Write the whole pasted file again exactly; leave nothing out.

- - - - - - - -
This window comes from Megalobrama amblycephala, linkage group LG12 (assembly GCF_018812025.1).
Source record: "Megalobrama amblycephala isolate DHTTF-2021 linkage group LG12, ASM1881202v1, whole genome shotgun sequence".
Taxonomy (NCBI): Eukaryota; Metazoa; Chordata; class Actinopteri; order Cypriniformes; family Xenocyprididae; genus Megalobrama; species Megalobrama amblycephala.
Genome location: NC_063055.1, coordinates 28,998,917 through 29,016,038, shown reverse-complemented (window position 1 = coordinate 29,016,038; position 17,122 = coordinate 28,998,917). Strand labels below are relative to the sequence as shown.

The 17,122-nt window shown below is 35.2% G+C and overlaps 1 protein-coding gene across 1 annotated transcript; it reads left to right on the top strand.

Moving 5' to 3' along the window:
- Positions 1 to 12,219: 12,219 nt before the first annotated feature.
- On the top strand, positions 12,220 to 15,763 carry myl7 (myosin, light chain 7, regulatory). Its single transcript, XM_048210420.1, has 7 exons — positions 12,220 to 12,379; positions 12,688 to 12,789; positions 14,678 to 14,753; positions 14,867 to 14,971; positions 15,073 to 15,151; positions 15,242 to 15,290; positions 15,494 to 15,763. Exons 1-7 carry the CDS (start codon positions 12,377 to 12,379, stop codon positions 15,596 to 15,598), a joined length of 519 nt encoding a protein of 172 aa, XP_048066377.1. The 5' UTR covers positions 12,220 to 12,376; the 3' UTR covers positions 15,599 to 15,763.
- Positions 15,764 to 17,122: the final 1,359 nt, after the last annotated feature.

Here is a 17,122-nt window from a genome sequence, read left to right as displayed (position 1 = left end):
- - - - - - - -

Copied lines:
This window comes from Megalobrama amblycephala, linkage group LG12 (assembly GCF_018812025.1).
Source record: "Megalobrama amblycephala isolate DHTTF-2021 linkage group LG12, ASM1881202v1, whole genome shotgun sequence".
Taxonomy (NCBI): Eukaryota; Metazoa; Chordata; class Actinopteri; order Cypriniformes; family Xenocyprididae; genus Megalobrama; species Megalobrama amblycephala.
Genome location: NC_063055.1, coordinates 28,998,917 through 29,016,038, shown reverse-complemented (window position 1 = coordinate 29,016,038; position 17,122 = coordinate 28,998,917). Strand labels below are relative to the sequence as shown.

The 17,122-nt window shown below is 35.2% G+C and overlaps 1 protein-coding gene across 1 annotated transcript; it reads left to right on the top strand.

Moving 5' to 3' along the window:
- Positions 1 to 12,219: 12,219 nt before the first annotated feature.
- On the top strand, positions 12,220 to 15,763 carry myl7 (myosin, light chain 7, regulatory). Its single transcript, XM_048210420.1, has 7 exons — positions 12,220 to 12,379; positions 12,688 to 12,789; positions 14,678 to 14,753; positions 14,867 to 14,971; positions 15,073 to 15,151; positions 15,242 to 15,290; positions 15,494 to 15,763. Exons 1-7 carry the CDS (start codon positions 12,377 to 12,379, stop codon positions 15,596 to 15,598), a joined length of 519 nt encoding a protein of 172 aa, XP_048066377.1. The 5' UTR covers positions 12,220 to 12,376; the 3' UTR covers positions 15,599 to 15,763.
- Positions 15,764 to 17,122: the final 1,359 nt, after the last annotated feature.

Here is a 17,122-nt window from a genome sequence, read left to right as displayed (position 1 = left end):